Floods damage arable land in Pyuthan every monsoonFarmers in Pyuthan Municipality are seeking government help to protect their fields that the Jhimruk river has been turning into dry desolate land.
The Jhimruk stream in Pyuthan destroyed around 246 hectares of cultivable land in 2016. Since then the stream has been continuously breaching its banks and destroying huge swathes of paddy fields and threatening settlements at Bagdula, Punyakhola, Bijuwar, Jurmi and Kwadi, among others.
Bhuwan Pandit, a local resident of Badar in Pyuthan Municipality Ward-10, lost his paddy field to the stream five years ago. During the dry season, the area where his arable land used to be turns into a sandbed. "I used to grow 12 muri (one muri equals 72 kilograms) of paddy every harvest season,” said Pandit. “But now the field has become barren, filled with stones, pebbles and sand.”
In July 2016, the flooded stream had destroyed arable land from Damti to Dakhakwadi.
Still, local farmers still have hopes of reviving the destroyed fields and seeking the help of authorities.
“We can toil in the fields and revive it but since there’s still no embankment to keep the stream from entering the fields again, we feel it will be a wasted effort,” said Pandit. “If authorities help us build an embankment, we can go back to farming the land again.”
Hemraj Pandit, a local resident of Pyuthan Municipality Ward-7, said he also lost his paddy field to floods in the Jhumri stream five years ago. “I used to grow three muri of paddy in my field but for the past five years, I haven’t tried farming. The stream can damage the fields again and I don’t want my hard work to go to waste.”
Embankments have been constructed in some parts, but this hasn’t solved the problem, says Hemraj. “There should be embankments along the entire stretch of the river to save lives and property,” he said.
The stream still spills over its banks every monsoon, flooding fertile fields.
“Over the past few years, the stream has turned around 300 ropanis of paddy fields in Pyuthan Municipality into sandbeds,” said Negan Singh Kunwar, a resident of Pyuthan Municipality-10.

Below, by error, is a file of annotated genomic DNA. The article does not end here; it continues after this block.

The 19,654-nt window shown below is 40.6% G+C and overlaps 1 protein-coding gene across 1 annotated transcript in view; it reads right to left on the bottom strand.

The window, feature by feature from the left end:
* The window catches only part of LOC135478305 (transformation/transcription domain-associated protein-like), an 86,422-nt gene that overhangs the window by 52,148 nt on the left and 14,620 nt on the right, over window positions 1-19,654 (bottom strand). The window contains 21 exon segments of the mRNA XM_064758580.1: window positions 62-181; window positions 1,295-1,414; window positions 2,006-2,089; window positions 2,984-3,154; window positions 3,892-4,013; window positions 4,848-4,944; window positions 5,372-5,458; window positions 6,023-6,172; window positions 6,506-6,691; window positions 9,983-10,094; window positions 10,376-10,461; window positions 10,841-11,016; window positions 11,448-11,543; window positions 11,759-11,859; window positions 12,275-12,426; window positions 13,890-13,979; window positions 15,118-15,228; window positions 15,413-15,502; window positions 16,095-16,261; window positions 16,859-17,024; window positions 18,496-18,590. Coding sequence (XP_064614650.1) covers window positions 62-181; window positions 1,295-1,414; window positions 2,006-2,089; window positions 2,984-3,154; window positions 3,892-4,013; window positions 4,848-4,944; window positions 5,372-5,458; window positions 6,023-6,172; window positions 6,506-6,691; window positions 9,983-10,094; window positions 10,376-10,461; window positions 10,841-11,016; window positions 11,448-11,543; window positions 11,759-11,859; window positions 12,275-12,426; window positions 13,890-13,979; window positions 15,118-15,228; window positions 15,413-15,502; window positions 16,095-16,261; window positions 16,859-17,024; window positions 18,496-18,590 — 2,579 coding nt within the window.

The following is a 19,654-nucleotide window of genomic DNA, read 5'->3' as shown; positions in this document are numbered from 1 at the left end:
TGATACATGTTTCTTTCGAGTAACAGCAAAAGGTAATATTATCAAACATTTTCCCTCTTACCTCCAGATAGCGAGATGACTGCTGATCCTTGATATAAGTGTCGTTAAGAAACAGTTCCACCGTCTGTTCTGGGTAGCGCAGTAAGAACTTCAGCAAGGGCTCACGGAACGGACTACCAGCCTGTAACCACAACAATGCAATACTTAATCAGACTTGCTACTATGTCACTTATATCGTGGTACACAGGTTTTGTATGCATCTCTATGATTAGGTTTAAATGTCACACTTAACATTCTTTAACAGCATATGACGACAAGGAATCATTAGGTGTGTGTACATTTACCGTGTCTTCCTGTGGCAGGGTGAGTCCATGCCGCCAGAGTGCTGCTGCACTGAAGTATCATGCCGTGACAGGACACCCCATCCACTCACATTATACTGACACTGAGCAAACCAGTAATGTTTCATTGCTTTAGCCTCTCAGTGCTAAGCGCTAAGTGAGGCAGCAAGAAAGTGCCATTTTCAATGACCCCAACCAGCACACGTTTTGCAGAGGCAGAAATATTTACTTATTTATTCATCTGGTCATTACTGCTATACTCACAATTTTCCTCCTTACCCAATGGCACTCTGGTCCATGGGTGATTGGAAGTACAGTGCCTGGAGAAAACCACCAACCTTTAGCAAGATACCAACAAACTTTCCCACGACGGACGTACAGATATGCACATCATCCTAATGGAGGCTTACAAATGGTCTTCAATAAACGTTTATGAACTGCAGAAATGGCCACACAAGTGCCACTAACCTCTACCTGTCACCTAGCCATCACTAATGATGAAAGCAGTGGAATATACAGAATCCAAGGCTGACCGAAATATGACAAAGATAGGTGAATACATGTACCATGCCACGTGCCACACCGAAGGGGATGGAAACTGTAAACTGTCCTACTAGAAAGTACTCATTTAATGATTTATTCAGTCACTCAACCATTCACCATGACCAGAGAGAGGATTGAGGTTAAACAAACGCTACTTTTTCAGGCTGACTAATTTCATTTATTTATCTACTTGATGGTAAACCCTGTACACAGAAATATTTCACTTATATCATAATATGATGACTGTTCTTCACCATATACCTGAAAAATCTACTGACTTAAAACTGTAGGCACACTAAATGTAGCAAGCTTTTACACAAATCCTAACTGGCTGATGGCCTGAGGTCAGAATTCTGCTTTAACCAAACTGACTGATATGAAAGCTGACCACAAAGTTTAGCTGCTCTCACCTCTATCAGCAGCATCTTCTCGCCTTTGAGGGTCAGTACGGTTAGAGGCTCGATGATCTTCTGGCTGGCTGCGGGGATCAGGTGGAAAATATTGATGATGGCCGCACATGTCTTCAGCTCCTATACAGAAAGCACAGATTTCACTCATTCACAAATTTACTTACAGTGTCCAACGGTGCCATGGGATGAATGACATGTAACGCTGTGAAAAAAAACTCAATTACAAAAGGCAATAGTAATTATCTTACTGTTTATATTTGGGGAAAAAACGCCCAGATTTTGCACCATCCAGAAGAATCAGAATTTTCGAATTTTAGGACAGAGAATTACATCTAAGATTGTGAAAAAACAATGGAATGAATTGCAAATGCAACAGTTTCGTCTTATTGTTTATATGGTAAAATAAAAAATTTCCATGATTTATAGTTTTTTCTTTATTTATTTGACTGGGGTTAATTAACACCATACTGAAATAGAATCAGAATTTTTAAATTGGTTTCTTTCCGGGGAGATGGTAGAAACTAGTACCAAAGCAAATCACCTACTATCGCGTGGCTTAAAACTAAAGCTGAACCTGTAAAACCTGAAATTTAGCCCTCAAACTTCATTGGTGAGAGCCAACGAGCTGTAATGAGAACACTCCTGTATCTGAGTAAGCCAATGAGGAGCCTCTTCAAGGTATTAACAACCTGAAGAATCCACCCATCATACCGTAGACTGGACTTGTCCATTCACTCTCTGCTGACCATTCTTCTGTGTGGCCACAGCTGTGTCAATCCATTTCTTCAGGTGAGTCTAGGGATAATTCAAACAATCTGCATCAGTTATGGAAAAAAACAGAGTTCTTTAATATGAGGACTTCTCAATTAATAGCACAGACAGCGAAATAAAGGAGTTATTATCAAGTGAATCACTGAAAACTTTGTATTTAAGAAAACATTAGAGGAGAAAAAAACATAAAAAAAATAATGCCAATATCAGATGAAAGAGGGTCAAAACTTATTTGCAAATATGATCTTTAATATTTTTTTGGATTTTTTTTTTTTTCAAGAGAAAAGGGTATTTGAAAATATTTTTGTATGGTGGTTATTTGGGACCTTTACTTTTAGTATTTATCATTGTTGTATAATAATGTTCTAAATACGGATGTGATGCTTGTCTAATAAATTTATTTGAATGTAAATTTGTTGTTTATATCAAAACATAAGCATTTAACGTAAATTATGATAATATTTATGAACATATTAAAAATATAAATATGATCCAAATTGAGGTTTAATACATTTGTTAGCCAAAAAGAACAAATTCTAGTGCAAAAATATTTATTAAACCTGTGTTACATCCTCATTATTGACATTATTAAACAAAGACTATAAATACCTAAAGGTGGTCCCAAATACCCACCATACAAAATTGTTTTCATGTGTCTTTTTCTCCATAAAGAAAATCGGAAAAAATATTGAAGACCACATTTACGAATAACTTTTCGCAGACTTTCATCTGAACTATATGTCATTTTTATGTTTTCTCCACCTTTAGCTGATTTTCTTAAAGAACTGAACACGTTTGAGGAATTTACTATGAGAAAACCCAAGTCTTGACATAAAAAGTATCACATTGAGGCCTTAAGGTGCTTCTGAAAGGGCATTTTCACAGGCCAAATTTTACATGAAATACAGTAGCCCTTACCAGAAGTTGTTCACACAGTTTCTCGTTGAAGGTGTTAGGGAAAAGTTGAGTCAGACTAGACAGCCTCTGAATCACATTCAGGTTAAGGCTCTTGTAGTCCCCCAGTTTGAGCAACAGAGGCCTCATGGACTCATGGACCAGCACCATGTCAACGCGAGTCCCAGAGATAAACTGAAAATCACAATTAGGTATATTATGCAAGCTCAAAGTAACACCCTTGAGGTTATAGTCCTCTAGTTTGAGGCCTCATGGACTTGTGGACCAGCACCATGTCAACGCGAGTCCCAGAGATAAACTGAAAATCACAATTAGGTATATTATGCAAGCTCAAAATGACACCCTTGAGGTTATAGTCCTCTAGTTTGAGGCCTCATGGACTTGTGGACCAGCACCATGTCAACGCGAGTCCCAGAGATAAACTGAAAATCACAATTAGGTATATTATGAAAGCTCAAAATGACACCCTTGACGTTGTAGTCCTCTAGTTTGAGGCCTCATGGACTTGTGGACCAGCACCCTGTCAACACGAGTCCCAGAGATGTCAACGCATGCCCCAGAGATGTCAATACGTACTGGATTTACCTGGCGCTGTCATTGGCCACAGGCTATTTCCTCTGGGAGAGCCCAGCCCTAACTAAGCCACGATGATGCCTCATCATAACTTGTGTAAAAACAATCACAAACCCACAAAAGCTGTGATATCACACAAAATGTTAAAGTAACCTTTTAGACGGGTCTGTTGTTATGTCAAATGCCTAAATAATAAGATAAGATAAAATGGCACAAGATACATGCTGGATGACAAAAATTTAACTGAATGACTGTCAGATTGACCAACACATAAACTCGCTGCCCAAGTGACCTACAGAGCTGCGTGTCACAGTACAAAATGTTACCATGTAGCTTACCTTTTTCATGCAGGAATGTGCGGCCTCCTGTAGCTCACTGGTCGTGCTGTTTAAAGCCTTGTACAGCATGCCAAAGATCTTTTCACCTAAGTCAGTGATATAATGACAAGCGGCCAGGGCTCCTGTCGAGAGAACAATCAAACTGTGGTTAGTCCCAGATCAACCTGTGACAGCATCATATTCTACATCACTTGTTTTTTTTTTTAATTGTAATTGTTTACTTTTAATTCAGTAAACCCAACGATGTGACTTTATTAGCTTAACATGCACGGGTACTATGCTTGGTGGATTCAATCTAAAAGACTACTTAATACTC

The local people have constructed a Gabion wall along the 100-metre stretch of the stream at their own expense, as the government authorities did nothing to help them control the floods.
“The local government has not spent even a single rupee to construct the embankment or taken any measures to stop flooding,” said Kunwar.
The Water-Induced Disaster Management Committee and Irrigation Division Office in Pyuthan constructed embankments in some places along the stream but have failed to repair and maintain the embankments.
“They constructed embankments in flood-prone areas but soon after the monsoon hit, the embankments were washed away,” said Shalikram Pandit, a resident of Pyuthan Municipality-7.
Around 1,000 ropani of paddy fields in the Saribang Pyuthan Municipality-10 have already been damaged by floods.
A total of Rs 11 million was spent to control floods in Pyuthan district under the People’s Embankment Programme in the last fiscal year. According to Bishnu Bhakta Thapa, the accounts officer at Pyuthan office of the programme, the budget was released to construct embankments at seven different places from Thulabensi of Gaumukhi Rural Municipality to Khaira of Pyuthan Municipality.
However, Rs 3 million allocated for the construction of embankment at Khaira was frozen as the construction work could not be initiated last fiscal year.
“The embankment construction work could not be done as the budget was released at the end of the fiscal year 2020/21,” said Pandit of Tikuri. “Had the budget been released earlier, we could have formed consumer committees and taken the responsibility of building embankments ourselves.”